Again, where is the Faith in preventing the procreation of some of the most faithful men on this Earth?

    “I believe in the Holy Spirit, the Lord, the Giver of Life…

  • Kevin Bailey

    Mandatory celibacy is not the prevention of LIfe. It s a call that one chooses because in Faith the follower believes they are called to raise up and serve souls differently.

    I encourage you to read the Catechism of the Catholic Church 1533 through 1666 and pray over these words. The duties of Matrimony and Holy Orders serve the same goal and are very involved and gratifying. However they are very demanding of those who are ministers of them. One who accepts Matrimony commits themselves to joining with one other soul before all others for the purpose of raising them up before God and also, with the blessing of God in the Holy Spirit, to co-create in the generation of real souls and the duty of cultivating and protecting those new souls. One who accepts Holy Orders commits themselves to joining with The One, Jesus Christ, before all others for the purpose of raising Him up before the children of God in the Sacraments. To do this in the regeneration of Faith, Hope, and Love through the Holy Spirit given in the Sacraments of the Church. These tasks can and I believe will often come in conflict with one and other when they are served by a single person.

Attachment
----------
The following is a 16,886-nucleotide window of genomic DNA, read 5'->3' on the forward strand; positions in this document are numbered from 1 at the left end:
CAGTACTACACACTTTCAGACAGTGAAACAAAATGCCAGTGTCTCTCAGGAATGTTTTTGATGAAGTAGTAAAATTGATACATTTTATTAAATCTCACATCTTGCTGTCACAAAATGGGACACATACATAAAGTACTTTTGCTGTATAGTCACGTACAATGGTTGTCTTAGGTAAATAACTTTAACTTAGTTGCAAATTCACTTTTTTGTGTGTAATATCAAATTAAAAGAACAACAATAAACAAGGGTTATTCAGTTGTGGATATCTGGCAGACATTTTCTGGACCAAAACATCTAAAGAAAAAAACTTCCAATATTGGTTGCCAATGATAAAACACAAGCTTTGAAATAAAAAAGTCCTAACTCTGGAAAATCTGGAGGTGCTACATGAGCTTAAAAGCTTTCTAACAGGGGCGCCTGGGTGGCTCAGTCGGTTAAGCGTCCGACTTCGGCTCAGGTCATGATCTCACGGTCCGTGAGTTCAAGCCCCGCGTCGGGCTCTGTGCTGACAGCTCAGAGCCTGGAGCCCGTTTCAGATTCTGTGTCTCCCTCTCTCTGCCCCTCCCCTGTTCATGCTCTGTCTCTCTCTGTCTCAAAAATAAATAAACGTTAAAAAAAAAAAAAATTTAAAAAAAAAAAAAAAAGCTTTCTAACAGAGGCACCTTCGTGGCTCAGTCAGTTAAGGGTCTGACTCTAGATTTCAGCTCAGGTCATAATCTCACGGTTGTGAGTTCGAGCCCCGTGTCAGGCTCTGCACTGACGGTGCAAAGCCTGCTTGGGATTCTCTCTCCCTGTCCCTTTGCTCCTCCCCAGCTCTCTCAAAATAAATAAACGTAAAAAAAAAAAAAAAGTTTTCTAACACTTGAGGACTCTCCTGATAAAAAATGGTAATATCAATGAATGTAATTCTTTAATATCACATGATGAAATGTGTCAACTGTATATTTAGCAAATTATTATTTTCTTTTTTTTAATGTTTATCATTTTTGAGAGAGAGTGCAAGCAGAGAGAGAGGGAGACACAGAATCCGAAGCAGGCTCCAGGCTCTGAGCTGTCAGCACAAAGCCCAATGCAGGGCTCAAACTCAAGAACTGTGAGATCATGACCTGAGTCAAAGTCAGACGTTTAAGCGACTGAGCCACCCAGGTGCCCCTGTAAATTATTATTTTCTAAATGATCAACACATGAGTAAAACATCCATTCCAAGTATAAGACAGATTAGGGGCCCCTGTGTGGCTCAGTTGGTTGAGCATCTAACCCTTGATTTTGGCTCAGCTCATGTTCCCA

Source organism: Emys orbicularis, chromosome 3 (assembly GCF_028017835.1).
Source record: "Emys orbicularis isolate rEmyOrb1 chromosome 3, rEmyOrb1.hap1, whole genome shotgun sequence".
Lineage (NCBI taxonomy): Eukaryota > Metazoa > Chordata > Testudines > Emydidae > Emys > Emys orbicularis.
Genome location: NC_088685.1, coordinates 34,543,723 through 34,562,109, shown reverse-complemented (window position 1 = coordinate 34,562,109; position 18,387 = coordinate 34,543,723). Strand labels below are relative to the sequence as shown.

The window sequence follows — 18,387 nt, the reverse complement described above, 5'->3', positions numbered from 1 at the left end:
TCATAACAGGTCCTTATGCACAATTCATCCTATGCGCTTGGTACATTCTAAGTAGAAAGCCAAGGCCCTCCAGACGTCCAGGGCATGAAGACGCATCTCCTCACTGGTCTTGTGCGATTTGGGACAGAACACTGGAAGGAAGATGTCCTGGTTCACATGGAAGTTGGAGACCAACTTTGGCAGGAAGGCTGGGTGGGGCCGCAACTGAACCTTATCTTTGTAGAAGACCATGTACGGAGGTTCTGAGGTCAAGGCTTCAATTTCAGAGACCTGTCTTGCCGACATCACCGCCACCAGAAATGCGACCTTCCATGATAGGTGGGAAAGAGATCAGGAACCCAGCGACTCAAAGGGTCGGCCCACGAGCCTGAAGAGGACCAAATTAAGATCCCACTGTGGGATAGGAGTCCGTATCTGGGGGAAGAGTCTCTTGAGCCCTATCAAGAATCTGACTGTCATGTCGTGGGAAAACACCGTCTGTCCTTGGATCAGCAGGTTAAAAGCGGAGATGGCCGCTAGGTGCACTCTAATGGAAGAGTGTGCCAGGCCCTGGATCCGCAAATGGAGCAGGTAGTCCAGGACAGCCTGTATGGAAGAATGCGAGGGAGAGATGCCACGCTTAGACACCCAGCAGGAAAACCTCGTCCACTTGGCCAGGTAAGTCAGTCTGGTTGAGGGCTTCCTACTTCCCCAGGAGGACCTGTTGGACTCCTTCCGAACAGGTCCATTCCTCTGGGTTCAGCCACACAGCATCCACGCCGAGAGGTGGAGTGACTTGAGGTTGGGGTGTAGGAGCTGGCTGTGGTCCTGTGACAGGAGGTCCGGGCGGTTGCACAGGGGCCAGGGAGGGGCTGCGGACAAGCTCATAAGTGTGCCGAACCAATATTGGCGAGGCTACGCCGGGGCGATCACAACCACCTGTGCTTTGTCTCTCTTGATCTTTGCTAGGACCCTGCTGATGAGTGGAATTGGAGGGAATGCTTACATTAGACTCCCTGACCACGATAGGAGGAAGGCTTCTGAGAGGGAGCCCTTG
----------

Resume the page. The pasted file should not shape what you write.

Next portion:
I am not a priest but I am a husband in Matrimony for nearly 27 years now. I am very involved in ministry and service within the Church. I can give a great deal of myself to the Church as an Instituted Acolyte and Catechist to youth, young adults, and in the RCIA program. However these never are an obligation on par with my service to my wife and my children. Even the Priest of my Parish should find it difficult to call me out to serve when in valid conflict to me vocation and covenant I have made to my wife. I am free to always choose service to my wife and family first as is my first duty. I am to Love and serve God first and always but I promised to serve Him in my marriage and family and I must maintain that promise.